Sindre and Torsten snickered but sobered when Axel scowled at them. Feeling uncomfortable, Reidar nodded to Beth.

“I’m sure there’s some kind of law against that,” she said, her frown out in full force.

“And I’m sure there’s some rule against tagging family pets,” he countered with a smirk, “so let’s call it even.”

She cast a worried glance at the cat, which hadn’t moved from his spot on the counter. “You just let it roam free in the store? Around town?”

“In the store, yes. Around town, he has to be on a leash just like any other animal taken for a walk.”

Her tone softened. “Do you have any idea how inherently dangerous that is? How liable you are—”

Falke yawned, and Reidar fought to keep his expression sober. Hers was an argument as old as every person present, older really, but the villagers had been conditioned to accept the Falke family quirk for generations. Their “pet” had become somewhat of an unofficial town mascot, and the cat was rarely if ever the one who actually caused trouble.

“Falke’s been welcome in Leavenworth longer than you, Ms. Coldwell,” Axel said, his tone harsh. “If you wish to continue your
research
, I suggest you do it someplace else—”

“Ax…” Reidar began, but stopped when he got
the look
.

“And not on anyone under my protection.”

“Protection?” She glared at Axel. “I’m not a villain, mister. I’m trying to
help
, and I thought—”

“The name’s Axel Falke, and I’m sure you think you’re helping, but shooting a firearm of any kind inside my store is not
in the wild
.” He took the pistol from Dakota, checked to ensure it was unloaded, and handed it back to Beth. “I won’t press charges…
this
time. But I strongly suggest you determine whether the next animal you sight in on is wearing a collar
before
you fire. Now, if you’ll excuse us,” he finished pointedly, “I have a brother who needs medical attention.”

She seemed to want to counter but apparently thought better of it. Her lips thinned into a hard line then softened when she glanced at Kelan who lay unconscious on the floor, Heidi attending to him. Slowly, Beth raised her hand, her fingertips lightly brushing her lips. Reidar fought an urge to wrap her in his arms, console her until the furrow in her brow vanished.

But Axel was right. She’d fired at Falke not once, but twice, and both times the cat had been collared. He didn’t really know Beth, didn’t know what her scientific research entailed, but he knew enough of recent events to know now she was too dangerous to welcome further contact.

“Tell him, I’m sorry. Please?” she all but whispered to him.

“I will.”

She blinked, looked around, her gaze settling on Axel. “I’m sorry to have disturbed you,” she said, her back ramrod straight. She stashed the dart gun in her deep purse then dug around in it and produced a business card, which she handed to Reidar. “I don’t anticipate there being any, but please send any related medical bills to me at that address. I only used a mild sedative. A man his size should awaken within the hour, two at the latest. Goodbye.”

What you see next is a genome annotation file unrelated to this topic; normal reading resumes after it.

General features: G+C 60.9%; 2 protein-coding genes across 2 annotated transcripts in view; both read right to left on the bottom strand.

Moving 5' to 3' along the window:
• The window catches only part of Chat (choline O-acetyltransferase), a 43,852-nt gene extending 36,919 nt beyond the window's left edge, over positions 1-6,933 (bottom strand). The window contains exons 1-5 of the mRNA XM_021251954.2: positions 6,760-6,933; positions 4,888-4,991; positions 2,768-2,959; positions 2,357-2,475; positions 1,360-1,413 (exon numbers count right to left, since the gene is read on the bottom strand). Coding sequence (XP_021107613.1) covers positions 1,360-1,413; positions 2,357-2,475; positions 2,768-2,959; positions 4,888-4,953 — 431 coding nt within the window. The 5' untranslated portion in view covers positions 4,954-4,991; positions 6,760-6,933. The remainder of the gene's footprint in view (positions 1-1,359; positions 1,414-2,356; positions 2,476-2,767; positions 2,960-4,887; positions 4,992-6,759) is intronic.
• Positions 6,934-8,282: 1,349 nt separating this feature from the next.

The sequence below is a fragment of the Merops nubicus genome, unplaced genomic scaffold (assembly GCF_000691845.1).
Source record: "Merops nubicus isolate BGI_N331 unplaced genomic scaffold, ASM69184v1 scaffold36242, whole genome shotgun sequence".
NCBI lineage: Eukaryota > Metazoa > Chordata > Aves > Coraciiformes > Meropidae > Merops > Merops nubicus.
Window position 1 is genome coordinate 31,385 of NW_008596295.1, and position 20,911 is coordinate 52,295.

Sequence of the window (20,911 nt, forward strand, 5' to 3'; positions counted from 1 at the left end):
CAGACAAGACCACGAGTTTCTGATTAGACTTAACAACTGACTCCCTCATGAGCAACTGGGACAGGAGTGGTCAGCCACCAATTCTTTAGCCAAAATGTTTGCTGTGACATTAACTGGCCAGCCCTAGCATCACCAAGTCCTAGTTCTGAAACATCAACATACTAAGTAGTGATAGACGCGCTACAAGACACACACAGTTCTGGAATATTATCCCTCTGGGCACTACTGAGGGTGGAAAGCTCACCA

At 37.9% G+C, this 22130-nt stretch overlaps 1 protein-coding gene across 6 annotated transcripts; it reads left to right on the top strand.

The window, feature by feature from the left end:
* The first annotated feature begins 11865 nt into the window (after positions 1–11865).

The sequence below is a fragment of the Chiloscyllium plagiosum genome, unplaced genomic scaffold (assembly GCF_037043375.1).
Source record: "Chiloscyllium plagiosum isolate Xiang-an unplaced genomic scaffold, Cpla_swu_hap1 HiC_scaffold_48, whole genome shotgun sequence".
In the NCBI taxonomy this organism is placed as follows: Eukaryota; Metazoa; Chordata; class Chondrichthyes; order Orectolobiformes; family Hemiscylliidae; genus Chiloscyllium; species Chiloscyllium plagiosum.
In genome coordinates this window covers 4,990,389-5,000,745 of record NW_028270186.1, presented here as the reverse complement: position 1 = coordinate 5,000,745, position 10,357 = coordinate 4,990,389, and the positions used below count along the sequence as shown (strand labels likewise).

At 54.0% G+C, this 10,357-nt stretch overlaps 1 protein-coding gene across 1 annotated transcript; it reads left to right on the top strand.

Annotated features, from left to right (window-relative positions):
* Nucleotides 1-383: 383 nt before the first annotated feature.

Heidi, bless her heart, didn’t give Axel time to build up steam by waiting for Beth to exit the building before she took command of the situation. “Sindre, Torsten, help me get Kel upstairs to your apartment. He needs to be in a bed, not on the hard floor. Reidar…”

“Yes, ma’am?” he quipped, his lips pressing tight against a grin.

She lowered her voice. “Go to my truck and get my vet satchel out of the cab.” She continued telepathically.
If she implanted a GPS microchip on him, which is the only explanation for how she tracked him here, I need to find it and get it out, now.

 

Beth exited the store with as much decorum as she could muster, but the moment she slid into the driver’s seat of her Jeep, her shoulders slumped, and she gripped the steering wheel. “Damn.” Who did these people think they were? A mountain lion was
not
a house pet.

She glanced at the awning over the store. Catamount Outfitters. She snorted. It’d almost be cute, if the situation wasn’t so dire. Did these people not watch the news? Read the papers? Wild cats were just that…wild. The same as a wolf, or a bear, or any other creature meant to roam the forests. They could be captured and trained but were still wild deep down, and one little thing—a child’s cry, a grown human making a wrong move—and that was all it’d take for disaster to strike. They’d attack, maim and possibly kill.

And those men thought putting that cat on a leash would help? A full-grown puma had the strength of ten men when agitated.

Besides, if they loved the big fur ball, why didn’t they set it free? Couldn’t they understand that such majestic creatures should be free to roam the woodlands? Not cooped up in some damn store as a publicity stunt.